Cash Savings & Comparison Website

With inflation falling, cash now offers better real returns. In addition increasing competition for cash savings is leading to higher interest rates and better terms, for example on accessibility or not employing temporary bonuses. These attract customers with high interest which tumbles to a paltry rate after six months or a year at the end of the bonus period. Deposit takers have historically relied on customer apathy not to move monies. Shockingly many accounts may be offering rates as low as 0.1% gross or 0.5% p.a. gross. Do you know what you are getting on your cash savings?
With the market hotting up it is now a good time to review the interest you receive on your cash accounts. I know shifting money can be a hassle but it is worth the time with large deposits. For example if you can secure an extra 1% p.a. gross interest on £50,000 this equates to £500 before income tax. Not to be sniffed at. Further with rates on the best accounts paying around 3% p.a. if you are receiving 0.5% p.a. currently the reward for the effort of switching is a no brainer.
A further incentive to consider savings now, applies to those seeking to use Cash ISA allowances for 2011/12. Time is running out before the end of the tax year. To this end I wish to recommend a comparison website I have learned about – . Whilst there are other good sites such as MoneyFacts and Moneysupermarket that I have referred clients to, this one is refreshingly simple with excellent content, high clarity of display and ease of use. The two female founders also have a background working with IFA firms, Anna Bowes as an adviser so I guess that is an added attraction for me.
Please note Montgo Consulting Ltd does not verify the accuracy of the content or take responsibility for third party websites

Equity Markets Rally

You will have noticed that equity markets have rallied in recent weeks. This is due in part to the European Central Bank (ECB) firing its “big bazooka” at the end of December, with unprecedented buying of government bonds and injecting liquidity into the financial system. The result has been a very large reduction in sovereign bond yields, notably in Italy and easing of bank funding pressures. At the same time positive economic data from the US including falling unemployment has cheered the markets. However frequent comments have been made that central bank and government fiscal measures to address the EuroZone debt crisis has merely been kicking the can down the road, meaning the symptoms, such as liquidity and access to credit are being treated not the underlying causes. There is simply too much government debtedness which will not go away overnight.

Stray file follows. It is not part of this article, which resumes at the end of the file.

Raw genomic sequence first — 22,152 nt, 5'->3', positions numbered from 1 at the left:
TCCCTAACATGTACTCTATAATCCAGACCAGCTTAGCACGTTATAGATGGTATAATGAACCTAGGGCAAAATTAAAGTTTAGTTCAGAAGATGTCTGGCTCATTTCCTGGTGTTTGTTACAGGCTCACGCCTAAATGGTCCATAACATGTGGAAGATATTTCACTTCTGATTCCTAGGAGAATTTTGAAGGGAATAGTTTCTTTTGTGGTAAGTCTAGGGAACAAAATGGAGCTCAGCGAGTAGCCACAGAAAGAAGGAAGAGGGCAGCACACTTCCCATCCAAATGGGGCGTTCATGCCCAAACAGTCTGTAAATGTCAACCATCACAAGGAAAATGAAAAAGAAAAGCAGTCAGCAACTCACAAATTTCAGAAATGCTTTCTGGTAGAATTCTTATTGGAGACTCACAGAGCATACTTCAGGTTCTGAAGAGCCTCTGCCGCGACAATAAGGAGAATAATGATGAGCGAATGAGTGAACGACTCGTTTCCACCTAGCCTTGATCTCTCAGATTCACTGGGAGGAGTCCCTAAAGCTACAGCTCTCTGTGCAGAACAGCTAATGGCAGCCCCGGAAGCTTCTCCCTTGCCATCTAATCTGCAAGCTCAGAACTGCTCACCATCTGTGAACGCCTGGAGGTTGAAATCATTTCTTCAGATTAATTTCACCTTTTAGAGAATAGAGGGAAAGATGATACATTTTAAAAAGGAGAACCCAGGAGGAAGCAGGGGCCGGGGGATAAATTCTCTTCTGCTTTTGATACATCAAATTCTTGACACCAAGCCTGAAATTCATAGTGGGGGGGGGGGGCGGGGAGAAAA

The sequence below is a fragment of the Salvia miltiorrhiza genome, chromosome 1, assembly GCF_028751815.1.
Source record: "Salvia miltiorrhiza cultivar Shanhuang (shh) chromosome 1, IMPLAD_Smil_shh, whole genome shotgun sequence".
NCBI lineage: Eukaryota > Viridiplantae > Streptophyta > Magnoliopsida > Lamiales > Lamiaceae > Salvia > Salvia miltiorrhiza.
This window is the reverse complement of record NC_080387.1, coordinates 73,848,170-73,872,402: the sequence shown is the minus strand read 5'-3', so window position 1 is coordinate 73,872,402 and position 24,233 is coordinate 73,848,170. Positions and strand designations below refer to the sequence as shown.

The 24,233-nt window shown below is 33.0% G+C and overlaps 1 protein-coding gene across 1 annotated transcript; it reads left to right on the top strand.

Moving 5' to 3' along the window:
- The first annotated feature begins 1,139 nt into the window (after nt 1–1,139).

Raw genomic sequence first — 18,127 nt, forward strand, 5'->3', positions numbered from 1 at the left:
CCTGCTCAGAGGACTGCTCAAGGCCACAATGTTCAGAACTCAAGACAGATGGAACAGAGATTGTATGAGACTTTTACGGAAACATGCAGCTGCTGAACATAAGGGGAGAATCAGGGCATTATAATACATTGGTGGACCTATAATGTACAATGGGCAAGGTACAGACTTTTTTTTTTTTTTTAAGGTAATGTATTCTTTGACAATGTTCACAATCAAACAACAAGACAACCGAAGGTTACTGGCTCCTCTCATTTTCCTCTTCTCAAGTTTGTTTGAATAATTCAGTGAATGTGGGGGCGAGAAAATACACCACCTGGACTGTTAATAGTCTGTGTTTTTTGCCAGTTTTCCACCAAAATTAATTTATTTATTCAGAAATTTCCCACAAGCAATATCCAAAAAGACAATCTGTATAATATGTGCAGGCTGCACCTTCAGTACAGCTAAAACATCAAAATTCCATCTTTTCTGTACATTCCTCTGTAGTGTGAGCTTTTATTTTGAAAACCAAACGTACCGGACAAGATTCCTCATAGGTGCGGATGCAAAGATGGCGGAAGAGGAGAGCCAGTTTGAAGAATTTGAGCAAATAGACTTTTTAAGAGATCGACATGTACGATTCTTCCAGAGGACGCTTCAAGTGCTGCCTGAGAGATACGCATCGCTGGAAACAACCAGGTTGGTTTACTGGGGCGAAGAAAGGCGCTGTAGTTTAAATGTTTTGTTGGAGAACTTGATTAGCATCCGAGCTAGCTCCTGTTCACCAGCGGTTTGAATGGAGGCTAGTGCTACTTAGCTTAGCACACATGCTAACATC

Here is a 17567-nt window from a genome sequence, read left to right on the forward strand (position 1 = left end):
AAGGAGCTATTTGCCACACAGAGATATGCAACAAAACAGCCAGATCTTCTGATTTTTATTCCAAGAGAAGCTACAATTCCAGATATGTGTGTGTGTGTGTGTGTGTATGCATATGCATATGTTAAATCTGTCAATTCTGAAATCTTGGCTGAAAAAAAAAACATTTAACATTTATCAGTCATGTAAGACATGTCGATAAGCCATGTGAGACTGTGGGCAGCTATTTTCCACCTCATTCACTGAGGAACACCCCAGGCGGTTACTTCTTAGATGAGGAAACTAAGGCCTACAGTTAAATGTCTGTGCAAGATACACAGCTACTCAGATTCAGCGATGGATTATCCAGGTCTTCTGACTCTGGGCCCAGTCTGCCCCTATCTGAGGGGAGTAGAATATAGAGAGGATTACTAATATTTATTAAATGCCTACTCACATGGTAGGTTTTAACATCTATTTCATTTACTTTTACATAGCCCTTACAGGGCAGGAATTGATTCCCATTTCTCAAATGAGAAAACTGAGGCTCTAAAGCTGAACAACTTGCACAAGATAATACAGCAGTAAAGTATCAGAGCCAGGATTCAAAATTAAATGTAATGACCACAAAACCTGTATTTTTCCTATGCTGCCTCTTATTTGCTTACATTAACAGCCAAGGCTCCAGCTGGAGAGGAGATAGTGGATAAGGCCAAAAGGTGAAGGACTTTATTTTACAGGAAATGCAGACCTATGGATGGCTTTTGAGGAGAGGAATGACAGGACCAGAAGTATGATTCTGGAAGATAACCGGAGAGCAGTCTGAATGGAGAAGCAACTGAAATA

The UK has just been placed on negative watch by Moody’s with a risk that its coveted AAA credit rating faces a potential downgrade in the next 18 months. However the UK is in a stronger position than many developed economies for various reasons. Firstly much of our debt, in the form of government bonds or gilts is long dated and therefore the UK does not face short term refinancing pressures like other economies. Secondly there is more scope in the UK for the use of “financial repression,” which are processes designed to keep bond yields low. An example of a tool for this is Quantitative Easing (QE). This reduces the cost of government borrowing, making debt repayments easier and also contributes to inflating an economy out of debt. Despite the UK’s safe haven status the key problem with the UK is anaemic economic growth.

To date the crash in global stockmarkets that I feared in the autumn has not materialised. However given the observation above that the underlying causes of the EuroZone debt crisis have yet to be addressed the capacity for a shock remains. Right now I am happy to remain in cash although I am pondering other low risk assets for my pension funds.

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